by Janet J. Seahorn, Ph.D
Religion does not heal. People heal people. They do it through love, generosity and acceptance. Look. Listen. Heal. Oh so simple yet so difficult to achieve.
For four days we were with a group out of Canton, Ohio who were conducting a conference called the Warrior’s Journey Home. It started with the interesting collaboration of a church pastored by Dr. John Schlup and a Seneca wise woman, Shianne Eagleheart. Through Shianne’s sharing, she taught several members of the congregation the spiritual and physical healing of the Healing Circle. My brother, John, has been a living example of the power of Native American spiritual customs and blessings in Hot Springs, South Dakota.
The purpose of the Healing Circle is to give an individual a safe, nonjudgmental place to be – to listen – to learn and to share his/her trauma experience(s). Sharing is not an expectation like in many traditional therapy groups. It is merely an invitation if one is inclined to disclose his/her words. The sharing is only for those in the circle to hear. Stories must never be disclosed beyond the circle unless given permission by the person speaking.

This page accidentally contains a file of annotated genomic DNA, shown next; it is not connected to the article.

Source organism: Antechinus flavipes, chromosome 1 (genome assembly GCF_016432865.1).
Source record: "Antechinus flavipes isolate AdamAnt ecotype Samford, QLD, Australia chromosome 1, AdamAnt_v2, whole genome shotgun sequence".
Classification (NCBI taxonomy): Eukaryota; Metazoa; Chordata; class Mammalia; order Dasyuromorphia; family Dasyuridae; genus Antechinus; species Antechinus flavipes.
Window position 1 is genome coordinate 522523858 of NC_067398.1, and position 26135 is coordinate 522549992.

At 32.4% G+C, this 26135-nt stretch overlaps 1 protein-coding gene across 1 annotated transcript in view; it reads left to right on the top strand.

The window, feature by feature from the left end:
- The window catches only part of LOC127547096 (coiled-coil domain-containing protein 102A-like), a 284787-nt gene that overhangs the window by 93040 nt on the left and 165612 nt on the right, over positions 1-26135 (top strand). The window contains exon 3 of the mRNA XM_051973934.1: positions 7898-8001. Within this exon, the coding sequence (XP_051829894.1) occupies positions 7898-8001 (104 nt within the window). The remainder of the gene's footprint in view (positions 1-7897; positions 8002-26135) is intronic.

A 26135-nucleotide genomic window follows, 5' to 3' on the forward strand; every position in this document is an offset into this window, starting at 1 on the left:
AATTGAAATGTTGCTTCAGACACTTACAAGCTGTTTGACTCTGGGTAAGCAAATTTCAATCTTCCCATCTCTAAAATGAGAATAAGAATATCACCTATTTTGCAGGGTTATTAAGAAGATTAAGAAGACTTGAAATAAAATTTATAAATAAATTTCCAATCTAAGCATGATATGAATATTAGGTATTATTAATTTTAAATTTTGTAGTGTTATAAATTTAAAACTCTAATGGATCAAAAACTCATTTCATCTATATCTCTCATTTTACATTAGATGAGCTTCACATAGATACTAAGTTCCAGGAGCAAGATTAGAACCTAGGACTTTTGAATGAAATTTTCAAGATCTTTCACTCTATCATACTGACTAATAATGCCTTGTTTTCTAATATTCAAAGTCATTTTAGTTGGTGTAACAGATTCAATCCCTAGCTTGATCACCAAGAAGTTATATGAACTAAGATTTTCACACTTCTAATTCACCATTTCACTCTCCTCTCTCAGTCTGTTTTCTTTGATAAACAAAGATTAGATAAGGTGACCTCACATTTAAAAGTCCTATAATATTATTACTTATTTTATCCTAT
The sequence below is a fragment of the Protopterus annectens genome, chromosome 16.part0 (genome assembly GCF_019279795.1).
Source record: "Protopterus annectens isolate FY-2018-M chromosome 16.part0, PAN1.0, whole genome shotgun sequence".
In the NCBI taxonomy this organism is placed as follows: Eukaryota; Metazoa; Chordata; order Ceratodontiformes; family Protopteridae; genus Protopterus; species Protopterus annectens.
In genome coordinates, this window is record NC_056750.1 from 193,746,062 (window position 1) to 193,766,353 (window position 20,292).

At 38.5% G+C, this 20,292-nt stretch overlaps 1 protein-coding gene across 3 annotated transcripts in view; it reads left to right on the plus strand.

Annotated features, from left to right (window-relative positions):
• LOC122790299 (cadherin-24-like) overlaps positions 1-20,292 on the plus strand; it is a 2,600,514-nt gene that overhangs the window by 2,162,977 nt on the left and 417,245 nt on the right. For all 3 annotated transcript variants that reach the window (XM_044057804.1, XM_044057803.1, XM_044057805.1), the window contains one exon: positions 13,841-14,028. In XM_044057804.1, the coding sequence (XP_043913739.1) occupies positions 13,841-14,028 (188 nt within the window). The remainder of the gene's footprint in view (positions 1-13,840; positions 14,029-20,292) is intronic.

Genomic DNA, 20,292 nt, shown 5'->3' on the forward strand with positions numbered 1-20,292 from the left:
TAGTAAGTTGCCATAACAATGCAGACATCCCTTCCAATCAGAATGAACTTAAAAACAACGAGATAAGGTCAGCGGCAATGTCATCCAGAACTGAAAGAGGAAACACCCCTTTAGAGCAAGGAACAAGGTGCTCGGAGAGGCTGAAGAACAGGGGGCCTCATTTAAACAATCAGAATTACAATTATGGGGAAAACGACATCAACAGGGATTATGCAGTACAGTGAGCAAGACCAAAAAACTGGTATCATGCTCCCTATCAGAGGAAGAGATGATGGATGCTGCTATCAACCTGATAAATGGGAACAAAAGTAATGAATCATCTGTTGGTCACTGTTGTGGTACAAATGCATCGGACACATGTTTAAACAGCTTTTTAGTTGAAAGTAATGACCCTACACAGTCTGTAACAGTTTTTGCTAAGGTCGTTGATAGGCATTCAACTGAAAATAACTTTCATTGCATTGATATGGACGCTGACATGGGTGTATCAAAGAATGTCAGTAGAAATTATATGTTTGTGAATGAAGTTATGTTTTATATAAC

So here is the really cool part of the sharing, there is a hand carved stick that looks like a walking stick. However, this stick is truly special because the only person who can speak is the person holding the talking stick. There are no time limits a person has to hold the stick and no one can get up and take the stick from that person. When the speaker is through disclosing his story he will place the stick back in its place or hand it to another person.
Oh, and another powerful trait of a Healing Circle is questions are never asked of the speaker. Wow, unlike modern therapy, there is no interrogation, advice, or “extra” comments. One may be given a hug or a small a glass of water by a listening member, but that’s it. By moving through the circle an environment of listening and caring is generated. Perhaps this is why the Healing Circle is such a special experience for veterans.